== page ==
“The parking lot attendant is the tollbooth operator on the expressway to the weigh station of the American Dream.”
- John Lindaman, Parking Lot Attendant
Over the weekend, I stumbled across this fun, little documentary on Netflix Instant, and was instantly enchanted by the concept: three years in the life of a parking lot and its attendants. What better place, than a pay-to-park lot in Virginia, to see Americans at their most reprehensible, vulgar, and egocentric? What I hadn’t expected is the depth of philosophy communicated, in the film, by the honest people who work there.
While you might think of “parking lot attendant” as a pretty unglamorous job title, the self-righteous punks and intellectuals who work at the Corner Parking Lot in Charlottesville, Virginia describe it as one of the best and hardest-to-get jobs in America. Most, if not all, of lot owner Chris Farina’s employees were hired through a friend that already worked there, and put a high value on the rights, privileges, and power that come with their role in society.
Operating from a tattered, old shed near the lot’s only exit, lot attendants collect fees based on how long patrons have been parked there—though some are more reluctant to pay than others. Within the parking lot, humanity can be seen as a collection of different social classes—frat guys in pickup trucks, white collar Ferrari owners, double-parking Hummer gas guzzlers, Average Joes in Honda Civics, et al—most of whom can be ranked according to their usual level of delinquency, common sense, indignation, and respect for the Law.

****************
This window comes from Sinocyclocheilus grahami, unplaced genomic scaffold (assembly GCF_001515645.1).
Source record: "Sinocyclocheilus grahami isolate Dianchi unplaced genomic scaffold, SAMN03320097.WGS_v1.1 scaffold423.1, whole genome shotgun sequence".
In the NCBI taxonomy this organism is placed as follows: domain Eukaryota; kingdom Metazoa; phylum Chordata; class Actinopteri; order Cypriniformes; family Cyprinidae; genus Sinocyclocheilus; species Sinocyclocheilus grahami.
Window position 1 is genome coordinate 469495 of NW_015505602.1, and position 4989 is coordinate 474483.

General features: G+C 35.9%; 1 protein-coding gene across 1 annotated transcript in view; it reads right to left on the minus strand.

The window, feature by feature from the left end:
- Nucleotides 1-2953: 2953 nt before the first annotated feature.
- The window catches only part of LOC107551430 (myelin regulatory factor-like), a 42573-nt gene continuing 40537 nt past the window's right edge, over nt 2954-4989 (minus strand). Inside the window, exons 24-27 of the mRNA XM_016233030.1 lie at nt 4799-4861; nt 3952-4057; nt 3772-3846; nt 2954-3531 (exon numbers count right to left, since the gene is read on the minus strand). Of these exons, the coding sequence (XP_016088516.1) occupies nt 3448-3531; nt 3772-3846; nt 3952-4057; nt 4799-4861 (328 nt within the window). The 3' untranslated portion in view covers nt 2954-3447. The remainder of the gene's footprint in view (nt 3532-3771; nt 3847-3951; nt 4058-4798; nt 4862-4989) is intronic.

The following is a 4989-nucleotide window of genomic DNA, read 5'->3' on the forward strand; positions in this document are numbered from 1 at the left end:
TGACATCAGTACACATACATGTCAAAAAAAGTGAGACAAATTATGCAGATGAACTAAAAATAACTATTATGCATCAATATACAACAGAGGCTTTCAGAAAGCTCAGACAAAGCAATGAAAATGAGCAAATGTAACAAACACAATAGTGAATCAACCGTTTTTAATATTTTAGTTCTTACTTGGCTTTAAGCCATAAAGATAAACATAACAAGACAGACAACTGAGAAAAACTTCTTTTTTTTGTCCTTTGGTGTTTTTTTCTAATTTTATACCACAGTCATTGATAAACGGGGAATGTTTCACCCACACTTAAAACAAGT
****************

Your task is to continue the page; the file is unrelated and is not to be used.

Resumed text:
One parking lot attendant draws a great comparison between their modest profession and anti-hero “Travis Bickle” of Martin Scorsese’s cinematic masterpiece Taxi Driver. It could be argued that Bickle’s own cynicism and animosity toward the status quo is the product of having too much isolation; too much time to over-analyze what’s wrong with people. Perhaps the same could be said of the embittered parking lot attendant who fails to understand why a drunk person might drive off without paying. As Travis would say, “all the animals come out at night.”
Director Meghan Eckman has painted a very unique portrait of humanity that is accurately described by one Netflix reviewer as “the Philosophy of the World Wrapped Up in a Parking Lot.” It’s a very small movie, about a very small piece of land, that plays a very small role in society, but offers a very big message about human weakness and equality. “We had it all in a world that had nothing to offer us,” one lot attendant argues. Sometimes the people behind the most seemingly insignificant jobs have the most interesting outlook on what life should be all about.